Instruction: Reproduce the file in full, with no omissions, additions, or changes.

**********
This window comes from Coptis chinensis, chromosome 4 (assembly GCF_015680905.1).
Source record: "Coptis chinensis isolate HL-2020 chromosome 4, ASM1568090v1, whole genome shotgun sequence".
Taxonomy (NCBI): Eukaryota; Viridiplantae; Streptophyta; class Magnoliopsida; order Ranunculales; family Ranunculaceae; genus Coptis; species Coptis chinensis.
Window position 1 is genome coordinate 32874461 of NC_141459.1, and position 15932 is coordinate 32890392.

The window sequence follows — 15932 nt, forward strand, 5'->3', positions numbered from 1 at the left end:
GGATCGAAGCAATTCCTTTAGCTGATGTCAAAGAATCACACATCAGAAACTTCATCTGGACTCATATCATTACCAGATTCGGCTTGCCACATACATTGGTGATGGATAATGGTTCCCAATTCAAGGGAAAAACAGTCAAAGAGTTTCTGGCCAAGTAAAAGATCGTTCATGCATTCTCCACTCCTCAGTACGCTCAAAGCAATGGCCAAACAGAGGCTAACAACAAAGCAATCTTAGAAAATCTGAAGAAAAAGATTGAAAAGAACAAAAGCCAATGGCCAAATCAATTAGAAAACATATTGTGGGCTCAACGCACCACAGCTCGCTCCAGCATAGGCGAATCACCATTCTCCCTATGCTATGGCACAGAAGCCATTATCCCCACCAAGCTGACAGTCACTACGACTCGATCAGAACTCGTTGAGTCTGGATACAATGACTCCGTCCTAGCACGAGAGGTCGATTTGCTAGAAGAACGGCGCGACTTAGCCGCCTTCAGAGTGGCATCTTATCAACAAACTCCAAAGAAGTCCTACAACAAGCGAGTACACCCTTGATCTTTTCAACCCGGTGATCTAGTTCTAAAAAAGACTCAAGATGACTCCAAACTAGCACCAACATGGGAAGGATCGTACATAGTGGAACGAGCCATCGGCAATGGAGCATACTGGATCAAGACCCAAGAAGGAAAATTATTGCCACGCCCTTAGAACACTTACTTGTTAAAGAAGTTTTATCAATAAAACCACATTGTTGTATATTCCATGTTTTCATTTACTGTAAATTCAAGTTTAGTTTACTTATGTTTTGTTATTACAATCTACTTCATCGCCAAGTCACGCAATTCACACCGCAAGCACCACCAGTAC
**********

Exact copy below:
This window comes from Coptis chinensis, chromosome 4 (assembly GCF_015680905.1).
Source record: "Coptis chinensis isolate HL-2020 chromosome 4, ASM1568090v1, whole genome shotgun sequence".
Taxonomy (NCBI): Eukaryota; Viridiplantae; Streptophyta; class Magnoliopsida; order Ranunculales; family Ranunculaceae; genus Coptis; species Coptis chinensis.
Window position 1 is genome coordinate 32874461 of NC_141459.1, and position 15932 is coordinate 32890392.

The window sequence follows — 15932 nt, forward strand, 5'->3', positions numbered from 1 at the left end:
GGATCGAAGCAATTCCTTTAGCTGATGTCAAAGAATCACACATCAGAAACTTCATCTGGACTCATATCATTACCAGATTCGGCTTGCCACATACATTGGTGATGGATAATGGTTCCCAATTCAAGGGAAAAACAGTCAAAGAGTTTCTGGCCAAGTAAAAGATCGTTCATGCATTCTCCACTCCTCAGTACGCTCAAAGCAATGGCCAAACAGAGGCTAACAACAAAGCAATCTTAGAAAATCTGAAGAAAAAGATTGAAAAGAACAAAAGCCAATGGCCAAATCAATTAGAAAACATATTGTGGGCTCAACGCACCACAGCTCGCTCCAGCATAGGCGAATCACCATTCTCCCTATGCTATGGCACAGAAGCCATTATCCCCACCAAGCTGACAGTCACTACGACTCGATCAGAACTCGTTGAGTCTGGATACAATGACTCCGTCCTAGCACGAGAGGTCGATTTGCTAGAAGAACGGCGCGACTTAGCCGCCTTCAGAGTGGCATCTTATCAACAAACTCCAAAGAAGTCCTACAACAAGCGAGTACACCCTTGATCTTTTCAACCCGGTGATCTAGTTCTAAAAAAGACTCAAGATGACTCCAAACTAGCACCAACATGGGAAGGATCGTACATAGTGGAACGAGCCATCGGCAATGGAGCATACTGGATCAAGACCCAAGAAGGAAAATTATTGCCACGCCCTTAGAACACTTACTTGTTAAAGAAGTTTTATCAATAAAACCACATTGTTGTATATTCCATGTTTTCATTTACTGTAAATTCAAGTTTAGTTTACTTATGTTTTGTTATTACAATCTACTTCATCGCCAAGTCACGCAATTCACACCGCAAGCACCACCAGTAC